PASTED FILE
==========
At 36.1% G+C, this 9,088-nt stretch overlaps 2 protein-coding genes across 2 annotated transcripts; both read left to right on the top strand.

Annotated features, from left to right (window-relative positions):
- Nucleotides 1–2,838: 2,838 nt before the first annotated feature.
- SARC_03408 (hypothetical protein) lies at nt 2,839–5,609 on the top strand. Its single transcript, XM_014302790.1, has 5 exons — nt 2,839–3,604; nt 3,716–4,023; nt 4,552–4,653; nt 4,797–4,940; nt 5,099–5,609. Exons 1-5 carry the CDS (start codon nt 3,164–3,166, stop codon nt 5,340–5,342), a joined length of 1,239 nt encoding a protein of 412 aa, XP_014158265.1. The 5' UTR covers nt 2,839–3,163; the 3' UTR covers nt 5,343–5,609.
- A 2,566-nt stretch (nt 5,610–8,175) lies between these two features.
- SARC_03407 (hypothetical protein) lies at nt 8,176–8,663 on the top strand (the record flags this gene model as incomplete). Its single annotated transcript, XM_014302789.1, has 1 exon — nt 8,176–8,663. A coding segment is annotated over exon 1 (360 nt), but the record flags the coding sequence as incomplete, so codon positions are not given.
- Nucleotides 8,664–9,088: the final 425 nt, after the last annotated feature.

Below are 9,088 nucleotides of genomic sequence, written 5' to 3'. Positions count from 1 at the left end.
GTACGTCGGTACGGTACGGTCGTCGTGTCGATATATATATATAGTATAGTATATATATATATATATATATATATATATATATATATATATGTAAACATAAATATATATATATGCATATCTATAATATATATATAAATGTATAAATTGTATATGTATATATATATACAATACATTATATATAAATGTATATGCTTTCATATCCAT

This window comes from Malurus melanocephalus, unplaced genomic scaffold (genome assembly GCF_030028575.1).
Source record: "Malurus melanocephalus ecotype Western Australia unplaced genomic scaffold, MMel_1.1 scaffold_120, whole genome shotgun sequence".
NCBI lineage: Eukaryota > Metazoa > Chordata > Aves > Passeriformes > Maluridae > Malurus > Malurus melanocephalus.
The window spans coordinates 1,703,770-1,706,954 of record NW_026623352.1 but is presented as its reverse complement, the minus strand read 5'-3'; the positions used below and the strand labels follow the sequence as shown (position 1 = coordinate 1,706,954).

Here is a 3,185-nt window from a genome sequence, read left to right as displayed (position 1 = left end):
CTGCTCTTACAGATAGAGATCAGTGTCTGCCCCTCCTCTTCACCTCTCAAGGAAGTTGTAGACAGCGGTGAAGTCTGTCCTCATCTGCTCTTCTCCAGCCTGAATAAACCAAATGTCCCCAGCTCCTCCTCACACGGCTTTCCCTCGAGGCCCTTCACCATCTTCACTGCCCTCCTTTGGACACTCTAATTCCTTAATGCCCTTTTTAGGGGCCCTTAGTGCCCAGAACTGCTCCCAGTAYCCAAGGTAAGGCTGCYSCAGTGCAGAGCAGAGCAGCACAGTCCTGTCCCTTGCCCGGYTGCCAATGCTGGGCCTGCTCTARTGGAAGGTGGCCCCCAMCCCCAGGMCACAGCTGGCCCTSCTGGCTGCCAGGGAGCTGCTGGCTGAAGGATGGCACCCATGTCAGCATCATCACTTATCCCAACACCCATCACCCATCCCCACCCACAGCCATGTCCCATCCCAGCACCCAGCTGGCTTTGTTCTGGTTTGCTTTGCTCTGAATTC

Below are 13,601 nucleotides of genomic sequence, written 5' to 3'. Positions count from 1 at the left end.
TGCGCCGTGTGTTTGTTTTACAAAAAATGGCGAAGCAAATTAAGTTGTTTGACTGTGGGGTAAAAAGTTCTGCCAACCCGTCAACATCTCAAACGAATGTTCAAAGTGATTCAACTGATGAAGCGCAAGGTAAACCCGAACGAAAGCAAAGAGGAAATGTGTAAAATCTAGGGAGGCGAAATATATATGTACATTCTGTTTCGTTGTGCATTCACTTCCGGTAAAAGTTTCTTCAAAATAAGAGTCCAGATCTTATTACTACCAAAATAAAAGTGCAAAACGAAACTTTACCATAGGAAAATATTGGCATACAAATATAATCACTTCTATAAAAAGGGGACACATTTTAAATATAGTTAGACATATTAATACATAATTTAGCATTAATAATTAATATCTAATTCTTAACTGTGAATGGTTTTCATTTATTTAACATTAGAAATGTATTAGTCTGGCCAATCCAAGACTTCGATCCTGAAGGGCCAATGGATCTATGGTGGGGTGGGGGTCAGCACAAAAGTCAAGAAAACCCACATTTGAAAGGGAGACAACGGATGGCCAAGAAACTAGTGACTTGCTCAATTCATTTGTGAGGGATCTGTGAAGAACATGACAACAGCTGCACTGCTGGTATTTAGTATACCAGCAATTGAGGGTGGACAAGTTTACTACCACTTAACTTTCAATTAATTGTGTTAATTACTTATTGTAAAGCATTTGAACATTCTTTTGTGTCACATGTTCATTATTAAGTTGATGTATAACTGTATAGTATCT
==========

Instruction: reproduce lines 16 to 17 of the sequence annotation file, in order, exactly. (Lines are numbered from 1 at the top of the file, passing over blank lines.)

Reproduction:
Below are 13,601 nucleotides of genomic sequence, written 5' to 3'. Positions count from 1 at the left end.
TGCGCCGTGTGTTTGTTTTACAAAAAATGGCGAAGCAAATTAAGTTGTTTGACTGTGGGGTAAAAAGTTCTGCCAACCCGTCAACATCTCAAACGAATGTTCAAAGTGATTCAACTGATGAAGCGCAAGGTAAACCCGAACGAAAGCAAAGAGGAAATGTGTAAAATCTAGGGAGGCGAAATATATATGTACATTCTGTTTCGTTGTGCATTCACTTCCGGTAAAAGTTTCTTCAAAATAAGAGTCCAGATCTTATTACTACCAAAATAAAAGTGCAAAACGAAACTTTACCATAGGAAAATATTGGCATACAAATATAATCACTTCTATAAAAAGGGGACACATTTTAAATATAGTTAGACATATTAATACATAATTTAGCATTAATAATTAATATCTAATTCTTAACTGTGAATGGTTTTCATTTATTTAACATTAGAAATGTATTAGTCTGGCCAATCCAAGACTTCGATCCTGAAGGGCCAATGGATCTATGGTGGGGTGGGGGTCAGCACAAAAGTCAAGAAAACCCACATTTGAAAGGGAGACAACGGATGGCCAAGAAACTAGTGACTTGCTCAATTCATTTGTGAGGGATCTGTGAAGAACATGACAACAGCTGCACTGCTGGTATTTAGTATACCAGCAATTGAGGGTGGACAAGTTTACTACCACTTAACTTTCAATTAATTGTGTTAATTACTTATTGTAAAGCATTTGAACATTCTTTTGTGTCACATGTTCATTATTAAGTTGATGTATAACTGTATAGTATCT